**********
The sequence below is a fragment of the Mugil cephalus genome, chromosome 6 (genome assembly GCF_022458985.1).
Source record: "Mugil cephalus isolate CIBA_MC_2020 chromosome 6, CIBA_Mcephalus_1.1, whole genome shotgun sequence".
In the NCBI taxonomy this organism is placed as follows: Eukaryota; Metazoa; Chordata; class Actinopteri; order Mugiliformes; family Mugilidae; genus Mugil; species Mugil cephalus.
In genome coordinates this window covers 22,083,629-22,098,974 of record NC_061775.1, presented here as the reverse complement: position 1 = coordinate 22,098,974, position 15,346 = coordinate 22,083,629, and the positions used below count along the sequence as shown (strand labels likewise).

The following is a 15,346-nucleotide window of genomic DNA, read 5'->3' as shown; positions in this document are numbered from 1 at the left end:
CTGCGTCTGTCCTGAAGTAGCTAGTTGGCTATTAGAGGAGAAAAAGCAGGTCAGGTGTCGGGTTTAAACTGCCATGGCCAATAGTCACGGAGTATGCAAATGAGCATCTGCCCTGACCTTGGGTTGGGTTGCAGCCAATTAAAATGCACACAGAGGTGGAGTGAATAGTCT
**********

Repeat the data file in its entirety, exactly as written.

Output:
The sequence below is a fragment of the Mugil cephalus genome, chromosome 6 (genome assembly GCF_022458985.1).
Source record: "Mugil cephalus isolate CIBA_MC_2020 chromosome 6, CIBA_Mcephalus_1.1, whole genome shotgun sequence".
In the NCBI taxonomy this organism is placed as follows: Eukaryota; Metazoa; Chordata; class Actinopteri; order Mugiliformes; family Mugilidae; genus Mugil; species Mugil cephalus.
In genome coordinates this window covers 22,083,629-22,098,974 of record NC_061775.1, presented here as the reverse complement: position 1 = coordinate 22,098,974, position 15,346 = coordinate 22,083,629, and the positions used below count along the sequence as shown (strand labels likewise).

The following is a 15,346-nucleotide window of genomic DNA, read 5'->3' as shown; positions in this document are numbered from 1 at the left end:
CTGCGTCTGTCCTGAAGTAGCTAGTTGGCTATTAGAGGAGAAAAAGCAGGTCAGGTGTCGGGTTTAAACTGCCATGGCCAATAGTCACGGAGTATGCAAATGAGCATCTGCCCTGACCTTGGGTTGGGTTGCAGCCAATTAAAATGCACACAGAGGTGGAGTGAATAGTCT